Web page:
A Man
Overboard

 

 

 

An interview with Thomnas Moore: The Initiated Life


Thomas Moore is more of an artist than a psychotherapist.

I discovered this by recently reading Dark Nights of the Soul – A Guide To Finding Your Way Through Life’s Ordeals, published by Gotham Books.

Moore has a PhD in religious studies from Syracuse University, an MA in theology from the University of Windsor, an MA in musicology from the University of Michigan, and a BA in music and philosophy from DePaul University.

He considers himself a musician first, and an author second.

His other best-selling books include The Planets Within, Rituals of the Imagination, Dark Eros, Care of the Soul (#1 New York Times list for ten months), Soul Mates, and Meditations. He also edited A Blue Fire, an anthology of the writings of James Hillman.

With all his academic background, however, his words read more like lyrical musings from a poet than self-help aphorisms from a professor. His writing goes straight to the heart. Maybe his 12 years as a monk in a Catholic religious order gave him time to develop his own muse.

He spoke to me by telephone from his home in New Hampshire.

“It’s a beautiful day, today,” he began. “September’s a great month here. I just started playing golf. I played my second game today. It gives me a reason to get out and walk … and to enjoy the fresh air.”

Although Moore spends most of his time lecturing, he said he sees himself more as a writer.

“I’m interested in words and sentences,” he contemplated. “That’s very important to me. A lot of times people put me into a self-help category where the writing is not as important as the message. I’m a writer writing words worth reading. Primarily I’m concerned about the form and flow of words; everything else is secondary.”

I enjoyed immensely his words, mixtures of science and art. He’s imminently quotable. I will quote him here periodically.

“The whale’s belly is, of course, a kind of womb. In your withdrawal from life and your uncertainty you are like an infant not yet born. The darkness is natural, one of the life processes. There may be some promise, the mere suggestion that life is going forward, even though you have no sense of where you are headed. It’s a time of waiting and trusting. My attitude as a therapist in these situations is not to be anxious for a conclusion or even understanding. You have to sit with these things and in due time let them be revealed for what they are.” – From Dark Nights Of The Soul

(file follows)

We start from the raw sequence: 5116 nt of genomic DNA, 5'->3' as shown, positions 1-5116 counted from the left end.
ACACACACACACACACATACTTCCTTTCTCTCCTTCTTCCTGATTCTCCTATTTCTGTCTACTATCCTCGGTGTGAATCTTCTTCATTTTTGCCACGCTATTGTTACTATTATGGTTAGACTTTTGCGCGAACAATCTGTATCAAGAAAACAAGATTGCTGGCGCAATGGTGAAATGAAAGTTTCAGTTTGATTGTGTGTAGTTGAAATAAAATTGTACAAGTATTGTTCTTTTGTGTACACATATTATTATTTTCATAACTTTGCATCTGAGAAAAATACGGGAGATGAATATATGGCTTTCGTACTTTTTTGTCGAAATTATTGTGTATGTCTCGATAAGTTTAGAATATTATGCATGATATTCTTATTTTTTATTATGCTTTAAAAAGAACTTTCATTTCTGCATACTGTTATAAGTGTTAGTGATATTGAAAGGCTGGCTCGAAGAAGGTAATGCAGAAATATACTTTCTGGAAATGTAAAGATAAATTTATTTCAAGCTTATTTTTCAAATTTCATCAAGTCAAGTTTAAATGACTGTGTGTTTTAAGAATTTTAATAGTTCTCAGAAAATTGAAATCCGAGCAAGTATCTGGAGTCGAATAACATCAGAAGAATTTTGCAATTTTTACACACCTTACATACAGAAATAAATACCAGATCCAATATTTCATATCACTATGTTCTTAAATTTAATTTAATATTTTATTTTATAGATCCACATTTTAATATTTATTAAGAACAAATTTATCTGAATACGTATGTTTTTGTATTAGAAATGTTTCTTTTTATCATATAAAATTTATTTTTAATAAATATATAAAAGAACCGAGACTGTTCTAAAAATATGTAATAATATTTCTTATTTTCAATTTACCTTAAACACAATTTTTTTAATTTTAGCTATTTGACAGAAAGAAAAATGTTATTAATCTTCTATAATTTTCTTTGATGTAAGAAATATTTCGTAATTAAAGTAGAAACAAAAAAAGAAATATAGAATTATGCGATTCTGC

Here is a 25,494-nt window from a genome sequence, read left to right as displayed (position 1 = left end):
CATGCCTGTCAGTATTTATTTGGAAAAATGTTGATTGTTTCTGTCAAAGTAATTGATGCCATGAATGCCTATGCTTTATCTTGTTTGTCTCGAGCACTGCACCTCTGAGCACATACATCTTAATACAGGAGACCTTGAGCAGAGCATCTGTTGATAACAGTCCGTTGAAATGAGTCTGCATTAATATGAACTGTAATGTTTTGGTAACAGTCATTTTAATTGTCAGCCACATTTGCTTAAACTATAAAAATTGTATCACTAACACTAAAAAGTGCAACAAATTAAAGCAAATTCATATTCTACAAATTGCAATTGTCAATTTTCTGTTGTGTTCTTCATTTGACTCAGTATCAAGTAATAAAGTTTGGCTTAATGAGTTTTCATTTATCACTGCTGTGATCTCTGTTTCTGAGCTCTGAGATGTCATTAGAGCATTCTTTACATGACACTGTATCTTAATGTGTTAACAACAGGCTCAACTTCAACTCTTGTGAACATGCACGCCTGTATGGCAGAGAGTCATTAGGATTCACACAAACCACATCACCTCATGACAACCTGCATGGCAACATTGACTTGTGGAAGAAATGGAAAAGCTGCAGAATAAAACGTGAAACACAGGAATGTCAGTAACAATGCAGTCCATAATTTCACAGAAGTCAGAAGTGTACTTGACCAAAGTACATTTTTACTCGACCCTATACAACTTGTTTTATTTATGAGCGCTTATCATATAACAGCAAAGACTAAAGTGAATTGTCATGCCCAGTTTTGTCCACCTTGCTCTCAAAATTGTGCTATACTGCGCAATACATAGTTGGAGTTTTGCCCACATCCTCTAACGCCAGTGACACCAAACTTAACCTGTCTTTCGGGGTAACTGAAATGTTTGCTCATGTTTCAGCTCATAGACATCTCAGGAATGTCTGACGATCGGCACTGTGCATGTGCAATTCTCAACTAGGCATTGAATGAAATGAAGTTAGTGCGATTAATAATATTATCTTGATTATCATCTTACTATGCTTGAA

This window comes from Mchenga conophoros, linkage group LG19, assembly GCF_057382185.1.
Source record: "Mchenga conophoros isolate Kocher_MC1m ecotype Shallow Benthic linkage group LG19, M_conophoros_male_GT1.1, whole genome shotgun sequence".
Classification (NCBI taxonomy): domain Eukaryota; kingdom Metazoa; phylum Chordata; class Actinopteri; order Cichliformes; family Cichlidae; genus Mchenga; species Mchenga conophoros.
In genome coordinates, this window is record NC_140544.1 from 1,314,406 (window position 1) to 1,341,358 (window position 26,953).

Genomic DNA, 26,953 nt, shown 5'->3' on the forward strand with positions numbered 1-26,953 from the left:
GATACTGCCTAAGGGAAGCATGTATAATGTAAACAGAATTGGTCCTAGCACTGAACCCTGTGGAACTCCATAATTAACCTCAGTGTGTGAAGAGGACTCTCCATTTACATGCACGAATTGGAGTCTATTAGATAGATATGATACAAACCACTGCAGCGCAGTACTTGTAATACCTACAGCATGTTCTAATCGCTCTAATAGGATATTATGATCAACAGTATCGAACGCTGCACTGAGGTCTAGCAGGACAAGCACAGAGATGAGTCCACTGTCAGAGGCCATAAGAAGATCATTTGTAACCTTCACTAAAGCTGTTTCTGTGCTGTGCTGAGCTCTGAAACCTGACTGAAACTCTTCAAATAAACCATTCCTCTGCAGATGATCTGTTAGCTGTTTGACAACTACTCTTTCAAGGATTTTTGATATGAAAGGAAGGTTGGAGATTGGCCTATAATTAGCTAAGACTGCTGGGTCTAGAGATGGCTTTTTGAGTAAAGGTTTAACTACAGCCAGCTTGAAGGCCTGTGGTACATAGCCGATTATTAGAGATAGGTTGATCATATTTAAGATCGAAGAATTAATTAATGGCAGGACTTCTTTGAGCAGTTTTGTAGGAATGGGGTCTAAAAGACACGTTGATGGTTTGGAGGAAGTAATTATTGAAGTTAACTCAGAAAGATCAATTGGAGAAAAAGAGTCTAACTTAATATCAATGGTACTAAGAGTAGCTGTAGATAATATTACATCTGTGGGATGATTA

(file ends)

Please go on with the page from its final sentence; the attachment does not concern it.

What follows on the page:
Moore does not do very many interviews. He said most people who contact him don’t have much of their “heart or blood into it.” He said he can tell “… if a person really wants to have a conversation or just fill up pages.”

It was a treat to have this talented writer share a rare glimpse into his creative process.

“Just last night I finished reading Harold Pinter’s The Caretaker,” he recalled. “That’s the kind of thing I will read too whet my language. I either read Pinter or I play the piano. Music … music really is my main art. I was trained as a composer. I studied composition. Composing is what I really work at … it’s what I do with my life. There is a relationship between music and writing where the form is very important. Working with form is essential to creating. When I listen to some contemporary music, I can hear when the composer is unconscious of form. It comes through like mush. Like music or drama, good writing has to build tension. Writers must be aware of the rhythm of their words. Otherwise, it becomes white noise for 300 pages.”

“… the end result is not a final victory nor an end to suffering. It is a moral development, the result of an initiation in which the mysteries of life stamp themselves into you more deeply, not necessarily making life easier or happier, but allowing it to take place more intensely. You are more fully who you are. You engage life more energetically and in that engagement discover a level of meaning that dissolves any discontent you may have. In other words, a dark night of the soul can heal, where healing means being more alive and more present to the world around you. It heals by opening you up, sometimes to the point where you might feel dismembered. It opens the doorway between you and the world.” - From Dark Nights of the Soul

This is the kind of initiation language I look for in great writers. I resonate with it as a reader. So what advice does Moore have for aspiring writers?

“I would say that the key is to be loyal to the voice that speaks to you,” he counseled. “Yeats said that we have two selves: the one self, and then an antithetical self that moves against what we want - that’s the one that inspires ideas and form. The first thing people have to give up is the ego stuff. I run into artists and musicians so eager for success that they can’t hear the muse. You’re got to get yourself in a situation where you can listen, and then move. C.G. Jung talks about the anima and animus as a deeper sense of who we are. It’s the aspiring spirit that gives life to the intellect and keeps it from being just a mind and a set of ideas. Creativity comes from an erotic and moist place within ourselves. That’s where I get the love of words and where the sensuality meets the ideas.”